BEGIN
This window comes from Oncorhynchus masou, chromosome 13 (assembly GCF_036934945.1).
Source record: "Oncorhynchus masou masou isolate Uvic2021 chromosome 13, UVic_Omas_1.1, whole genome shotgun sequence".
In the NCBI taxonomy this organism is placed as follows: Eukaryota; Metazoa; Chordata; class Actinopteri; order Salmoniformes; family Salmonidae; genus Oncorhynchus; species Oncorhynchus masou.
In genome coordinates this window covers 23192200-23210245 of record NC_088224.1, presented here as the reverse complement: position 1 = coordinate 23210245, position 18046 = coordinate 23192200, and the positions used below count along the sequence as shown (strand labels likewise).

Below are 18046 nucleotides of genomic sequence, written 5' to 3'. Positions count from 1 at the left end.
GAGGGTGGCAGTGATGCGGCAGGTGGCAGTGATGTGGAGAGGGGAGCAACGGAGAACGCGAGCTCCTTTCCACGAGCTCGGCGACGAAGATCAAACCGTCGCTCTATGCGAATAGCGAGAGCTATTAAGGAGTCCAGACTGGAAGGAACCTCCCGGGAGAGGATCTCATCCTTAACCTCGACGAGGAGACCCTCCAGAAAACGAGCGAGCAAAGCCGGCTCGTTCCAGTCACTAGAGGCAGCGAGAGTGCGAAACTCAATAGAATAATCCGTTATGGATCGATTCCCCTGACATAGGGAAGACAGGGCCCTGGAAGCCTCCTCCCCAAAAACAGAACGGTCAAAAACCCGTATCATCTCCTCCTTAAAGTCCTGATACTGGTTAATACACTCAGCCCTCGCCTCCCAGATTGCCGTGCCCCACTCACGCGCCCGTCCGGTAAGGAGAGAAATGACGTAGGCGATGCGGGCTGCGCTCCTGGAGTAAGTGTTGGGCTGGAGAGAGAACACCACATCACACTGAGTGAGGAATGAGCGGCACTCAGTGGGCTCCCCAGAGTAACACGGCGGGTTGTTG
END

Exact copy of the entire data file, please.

This window comes from Oncorhynchus masou, chromosome 13 (assembly GCF_036934945.1).
Source record: "Oncorhynchus masou masou isolate Uvic2021 chromosome 13, UVic_Omas_1.1, whole genome shotgun sequence".
In the NCBI taxonomy this organism is placed as follows: Eukaryota; Metazoa; Chordata; class Actinopteri; order Salmoniformes; family Salmonidae; genus Oncorhynchus; species Oncorhynchus masou.
In genome coordinates this window covers 23192200-23210245 of record NC_088224.1, presented here as the reverse complement: position 1 = coordinate 23210245, position 18046 = coordinate 23192200, and the positions used below count along the sequence as shown (strand labels likewise).

Below are 18046 nucleotides of genomic sequence, written 5' to 3'. Positions count from 1 at the left end.
GAGGGTGGCAGTGATGCGGCAGGTGGCAGTGATGTGGAGAGGGGAGCAACGGAGAACGCGAGCTCCTTTCCACGAGCTCGGCGACGAAGATCAAACCGTCGCTCTATGCGAATAGCGAGAGCTATTAAGGAGTCCAGACTGGAAGGAACCTCCCGGGAGAGGATCTCATCCTTAACCTCGACGAGGAGACCCTCCAGAAAACGAGCGAGCAAAGCCGGCTCGTTCCAGTCACTAGAGGCAGCGAGAGTGCGAAACTCAATAGAATAATCCGTTATGGATCGATTCCCCTGACATAGGGAAGACAGGGCCCTGGAAGCCTCCTCCCCAAAAACAGAACGGTCAAAAACCCGTATCATCTCCTCCTTAAAGTCCTGATACTGGTTAATACACTCAGCCCTCGCCTCCCAGATTGCCGTGCCCCACTCACGCGCCCGTCCGGTAAGGAGAGAAATGACGTAGGCGATGCGGGCTGCGCTCCTGGAGTAAGTGTTGGGCTGGAGAGAGAACACCACATCACACTGAGTGAGGAATGAGCGGCACTCAGTGGGCTCCCCAGAGTAACACGGCGGGTTGTTG